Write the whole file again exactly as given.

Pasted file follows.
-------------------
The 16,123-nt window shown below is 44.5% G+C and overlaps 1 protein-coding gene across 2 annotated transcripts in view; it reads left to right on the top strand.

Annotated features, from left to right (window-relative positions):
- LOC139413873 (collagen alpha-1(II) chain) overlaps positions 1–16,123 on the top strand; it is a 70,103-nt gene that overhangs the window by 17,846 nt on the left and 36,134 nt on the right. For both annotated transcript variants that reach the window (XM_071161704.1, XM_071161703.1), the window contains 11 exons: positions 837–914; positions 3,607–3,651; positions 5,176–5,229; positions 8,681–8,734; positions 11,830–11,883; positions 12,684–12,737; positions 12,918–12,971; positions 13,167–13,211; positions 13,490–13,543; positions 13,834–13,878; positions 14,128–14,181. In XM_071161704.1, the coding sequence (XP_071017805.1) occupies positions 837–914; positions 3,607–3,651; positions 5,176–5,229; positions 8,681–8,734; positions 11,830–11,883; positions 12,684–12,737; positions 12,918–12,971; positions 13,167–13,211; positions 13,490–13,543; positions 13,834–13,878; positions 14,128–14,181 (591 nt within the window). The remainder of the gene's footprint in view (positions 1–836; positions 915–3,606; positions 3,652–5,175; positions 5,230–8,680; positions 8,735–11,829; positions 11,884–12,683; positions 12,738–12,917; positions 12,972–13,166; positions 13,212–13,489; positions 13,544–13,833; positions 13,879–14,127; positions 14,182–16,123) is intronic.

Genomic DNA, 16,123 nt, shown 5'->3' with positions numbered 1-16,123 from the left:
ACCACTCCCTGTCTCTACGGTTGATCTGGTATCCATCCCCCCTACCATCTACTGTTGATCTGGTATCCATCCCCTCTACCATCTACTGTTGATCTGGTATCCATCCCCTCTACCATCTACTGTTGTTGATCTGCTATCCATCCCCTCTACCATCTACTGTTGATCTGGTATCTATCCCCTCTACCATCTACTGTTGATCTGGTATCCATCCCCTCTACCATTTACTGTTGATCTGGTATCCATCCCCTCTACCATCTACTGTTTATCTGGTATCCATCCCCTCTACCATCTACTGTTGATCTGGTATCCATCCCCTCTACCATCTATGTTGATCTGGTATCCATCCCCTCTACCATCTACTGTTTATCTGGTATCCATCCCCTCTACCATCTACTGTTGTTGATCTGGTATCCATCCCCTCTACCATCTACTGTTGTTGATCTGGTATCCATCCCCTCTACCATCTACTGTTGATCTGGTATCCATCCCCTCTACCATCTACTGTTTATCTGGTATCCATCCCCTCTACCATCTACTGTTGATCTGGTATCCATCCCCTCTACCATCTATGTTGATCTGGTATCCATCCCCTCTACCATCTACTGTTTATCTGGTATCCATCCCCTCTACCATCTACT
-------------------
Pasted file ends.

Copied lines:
The 16,123-nt window shown below is 44.5% G+C and overlaps 1 protein-coding gene across 2 annotated transcripts in view; it reads left to right on the top strand.

Annotated features, from left to right (window-relative positions):
- LOC139413873 (collagen alpha-1(II) chain) overlaps positions 1–16,123 on the top strand; it is a 70,103-nt gene that overhangs the window by 17,846 nt on the left and 36,134 nt on the right. For both annotated transcript variants that reach the window (XM_071161704.1, XM_071161703.1), the window contains 11 exons: positions 837–914; positions 3,607–3,651; positions 5,176–5,229; positions 8,681–8,734; positions 11,830–11,883; positions 12,684–12,737; positions 12,918–12,971; positions 13,167–13,211; positions 13,490–13,543; positions 13,834–13,878; positions 14,128–14,181. In XM_071161704.1, the coding sequence (XP_071017805.1) occupies positions 837–914; positions 3,607–3,651; positions 5,176–5,229; positions 8,681–8,734; positions 11,830–11,883; positions 12,684–12,737; positions 12,918–12,971; positions 13,167–13,211; positions 13,490–13,543; positions 13,834–13,878; positions 14,128–14,181 (591 nt within the window). The remainder of the gene's footprint in view (positions 1–836; positions 915–3,606; positions 3,652–5,175; positions 5,230–8,680; positions 8,735–11,829; positions 11,884–12,683; positions 12,738–12,917; positions 12,972–13,166; positions 13,212–13,489; positions 13,544–13,833; positions 13,879–14,127; positions 14,182–16,123) is intronic.

Genomic DNA, 16,123 nt, shown 5'->3' with positions numbered 1-16,123 from the left:
ACCACTCCCTGTCTCTACGGTTGATCTGGTATCCATCCCCCCTACCATCTACTGTTGATCTGGTATCCATCCCCTCTACCATCTACTGTTGATCTGGTATCCATCCCCTCTACCATCTACTGTTGTTGATCTGCTATCCATCCCCTCTACCATCTACTGTTGATCTGGTATCTATCCCCTCTACCATCTACTGTTGATCTGGTATCCATCCCCTCTACCATTTACTGTTGATCTGGTATCCATCCCCTCTACCATCTACTGTTTATCTGGTATCCATCCCCTCTACCATCTACTGTTGATCTGGTATCCATCCCCTCTACCATCTATGTTGATCTGGTATCCATCCCCTCTACCATCTACTGTTTATCTGGTATCCATCCCCTCTACCATCTACTGTTGTTGATCTGGTATCCATCCCCTCTACCATCTACTGTTGTTGATCTGGTATCCATCCCCTCTACCATCTACTGTTGATCTGGTATCCATCCCCTCTACCATCTACTGTTTATCTGGTATCCATCCCCTCTACCATCTACTGTTGATCTGGTATCCATCCCCTCTACCATCTATGTTGATCTGGTATCCATCCCCTCTACCATCTACTGTTTATCTGGTATCCATCCCCTCTACCATCTACT